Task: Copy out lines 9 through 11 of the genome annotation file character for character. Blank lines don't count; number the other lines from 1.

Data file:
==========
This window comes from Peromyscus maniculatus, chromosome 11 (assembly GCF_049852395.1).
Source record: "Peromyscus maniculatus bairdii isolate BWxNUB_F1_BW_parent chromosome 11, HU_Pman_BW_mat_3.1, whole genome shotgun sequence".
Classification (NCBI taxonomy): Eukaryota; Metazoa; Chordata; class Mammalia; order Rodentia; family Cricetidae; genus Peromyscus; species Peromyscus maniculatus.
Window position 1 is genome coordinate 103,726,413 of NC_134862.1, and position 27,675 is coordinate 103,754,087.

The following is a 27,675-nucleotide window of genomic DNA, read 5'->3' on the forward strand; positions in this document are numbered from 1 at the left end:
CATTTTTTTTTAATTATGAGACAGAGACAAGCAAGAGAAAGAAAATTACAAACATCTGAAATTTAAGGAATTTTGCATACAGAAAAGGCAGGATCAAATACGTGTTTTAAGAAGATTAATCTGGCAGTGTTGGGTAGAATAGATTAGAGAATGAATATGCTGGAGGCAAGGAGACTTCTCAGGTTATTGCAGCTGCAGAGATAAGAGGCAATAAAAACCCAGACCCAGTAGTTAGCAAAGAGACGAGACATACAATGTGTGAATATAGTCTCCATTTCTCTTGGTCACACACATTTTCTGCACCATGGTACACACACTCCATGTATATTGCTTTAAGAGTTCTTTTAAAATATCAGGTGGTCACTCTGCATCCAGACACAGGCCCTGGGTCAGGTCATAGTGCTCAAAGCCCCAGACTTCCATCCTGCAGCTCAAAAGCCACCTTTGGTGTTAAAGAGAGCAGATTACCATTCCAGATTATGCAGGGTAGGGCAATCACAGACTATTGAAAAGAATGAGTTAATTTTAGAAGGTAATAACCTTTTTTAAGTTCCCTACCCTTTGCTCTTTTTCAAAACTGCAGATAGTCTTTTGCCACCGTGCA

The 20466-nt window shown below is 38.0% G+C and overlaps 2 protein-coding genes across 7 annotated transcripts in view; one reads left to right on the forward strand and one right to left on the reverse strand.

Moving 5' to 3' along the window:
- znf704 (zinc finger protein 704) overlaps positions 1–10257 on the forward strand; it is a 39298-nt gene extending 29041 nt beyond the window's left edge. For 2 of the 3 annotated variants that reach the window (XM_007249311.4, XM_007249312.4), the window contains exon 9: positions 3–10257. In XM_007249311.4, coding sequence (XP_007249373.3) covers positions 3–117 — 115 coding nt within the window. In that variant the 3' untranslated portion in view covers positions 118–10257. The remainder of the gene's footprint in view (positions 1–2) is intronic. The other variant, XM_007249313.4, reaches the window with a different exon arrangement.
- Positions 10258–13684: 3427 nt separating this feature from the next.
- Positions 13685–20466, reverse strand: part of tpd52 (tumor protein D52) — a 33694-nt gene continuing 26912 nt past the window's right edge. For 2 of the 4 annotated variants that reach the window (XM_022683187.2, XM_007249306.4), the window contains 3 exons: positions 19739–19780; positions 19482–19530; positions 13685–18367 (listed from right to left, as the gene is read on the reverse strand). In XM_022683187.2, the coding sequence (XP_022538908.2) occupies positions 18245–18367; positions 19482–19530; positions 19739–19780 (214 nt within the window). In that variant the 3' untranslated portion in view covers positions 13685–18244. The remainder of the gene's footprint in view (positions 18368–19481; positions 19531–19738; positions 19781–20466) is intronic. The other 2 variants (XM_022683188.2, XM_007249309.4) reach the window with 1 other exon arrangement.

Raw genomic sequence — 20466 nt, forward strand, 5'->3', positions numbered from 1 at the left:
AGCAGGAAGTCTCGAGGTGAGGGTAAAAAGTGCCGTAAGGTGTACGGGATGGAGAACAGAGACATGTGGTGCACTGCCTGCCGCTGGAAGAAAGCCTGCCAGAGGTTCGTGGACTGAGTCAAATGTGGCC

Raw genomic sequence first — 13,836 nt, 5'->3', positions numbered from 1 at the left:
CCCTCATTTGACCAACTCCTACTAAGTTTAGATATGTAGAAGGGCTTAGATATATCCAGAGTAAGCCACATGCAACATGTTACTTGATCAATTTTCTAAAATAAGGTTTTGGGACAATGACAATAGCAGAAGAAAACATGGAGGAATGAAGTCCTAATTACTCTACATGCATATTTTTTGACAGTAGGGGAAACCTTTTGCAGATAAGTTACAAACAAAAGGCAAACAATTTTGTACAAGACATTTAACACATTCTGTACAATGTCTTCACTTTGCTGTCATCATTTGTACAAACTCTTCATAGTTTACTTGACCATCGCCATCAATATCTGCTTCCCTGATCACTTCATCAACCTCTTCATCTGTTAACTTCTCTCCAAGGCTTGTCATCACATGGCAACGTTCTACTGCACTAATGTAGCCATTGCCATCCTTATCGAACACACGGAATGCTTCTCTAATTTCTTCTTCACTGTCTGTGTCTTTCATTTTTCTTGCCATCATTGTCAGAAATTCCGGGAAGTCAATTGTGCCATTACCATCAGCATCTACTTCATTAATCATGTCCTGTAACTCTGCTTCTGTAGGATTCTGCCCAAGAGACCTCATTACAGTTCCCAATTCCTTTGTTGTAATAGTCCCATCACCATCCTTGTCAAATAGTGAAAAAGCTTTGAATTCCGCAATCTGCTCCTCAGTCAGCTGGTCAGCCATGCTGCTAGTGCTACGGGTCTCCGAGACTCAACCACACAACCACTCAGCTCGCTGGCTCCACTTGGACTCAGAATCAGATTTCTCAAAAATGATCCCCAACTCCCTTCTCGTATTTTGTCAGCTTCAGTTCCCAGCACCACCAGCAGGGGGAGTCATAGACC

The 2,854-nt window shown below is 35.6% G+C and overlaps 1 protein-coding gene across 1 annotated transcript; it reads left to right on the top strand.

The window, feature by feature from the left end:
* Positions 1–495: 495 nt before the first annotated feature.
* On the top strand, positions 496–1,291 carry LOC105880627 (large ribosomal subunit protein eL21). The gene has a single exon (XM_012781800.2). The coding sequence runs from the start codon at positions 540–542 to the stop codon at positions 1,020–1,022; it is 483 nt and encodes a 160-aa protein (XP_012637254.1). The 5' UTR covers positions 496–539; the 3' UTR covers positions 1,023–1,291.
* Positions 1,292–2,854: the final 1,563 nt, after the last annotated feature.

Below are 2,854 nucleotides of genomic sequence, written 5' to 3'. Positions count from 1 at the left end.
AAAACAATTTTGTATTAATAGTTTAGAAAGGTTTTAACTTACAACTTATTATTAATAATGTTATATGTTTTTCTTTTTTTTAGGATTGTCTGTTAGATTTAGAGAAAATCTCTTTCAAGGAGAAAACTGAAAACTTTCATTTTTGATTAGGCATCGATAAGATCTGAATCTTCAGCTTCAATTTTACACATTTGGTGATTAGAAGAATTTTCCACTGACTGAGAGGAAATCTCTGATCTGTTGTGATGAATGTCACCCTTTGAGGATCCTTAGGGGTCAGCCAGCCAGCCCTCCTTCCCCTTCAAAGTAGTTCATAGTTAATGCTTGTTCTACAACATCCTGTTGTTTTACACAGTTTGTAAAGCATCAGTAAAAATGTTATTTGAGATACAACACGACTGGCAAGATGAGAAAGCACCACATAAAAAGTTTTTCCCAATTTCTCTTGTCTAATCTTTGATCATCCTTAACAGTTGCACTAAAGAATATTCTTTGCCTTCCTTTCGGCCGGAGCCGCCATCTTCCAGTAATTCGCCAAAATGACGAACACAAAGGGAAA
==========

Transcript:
- znf704 (zinc finger protein 704) overlaps positions 1–10257 on the forward strand; it is a 39298-nt gene extending 29041 nt beyond the window's left edge. For 2 of the 3 annotated variants that reach the window (XM_007249311.4, XM_007249312.4), the window contains exon 9: positions 3–10257. In XM_007249311.4, coding sequence (XP_007249373.3) covers positions 3–117 — 115 coding nt within the window. In that variant the 3' untranslated portion in view covers positions 118–10257. The remainder of the gene's footprint in view (positions 1–2) is intronic. The other variant, XM_007249313.4, reaches the window with a different exon arrangement.
- Positions 10258–13684: 3427 nt separating this feature from the next.
- Positions 13685–20466, reverse strand: part of tpd52 (tumor protein D52) — a 33694-nt gene continuing 26912 nt past the window's right edge. For 2 of the 4 annotated variants that reach the window (XM_022683187.2, XM_007249306.4), the window contains 3 exons: positions 19739–19780; positions 19482–19530; positions 13685–18367 (listed from right to left, as the gene is read on the reverse strand). In XM_022683187.2, the coding sequence (XP_022538908.2) occupies positions 18245–18367; positions 19482–19530; positions 19739–19780 (214 nt within the window). In that variant the 3' untranslated portion in view covers positions 13685–18244. The remainder of the gene's footprint in view (positions 18368–19481; positions 19531–19738; positions 19781–20466) is intronic. The other 2 variants (XM_022683188.2, XM_007249309.4) reach the window with 1 other exon arrangement.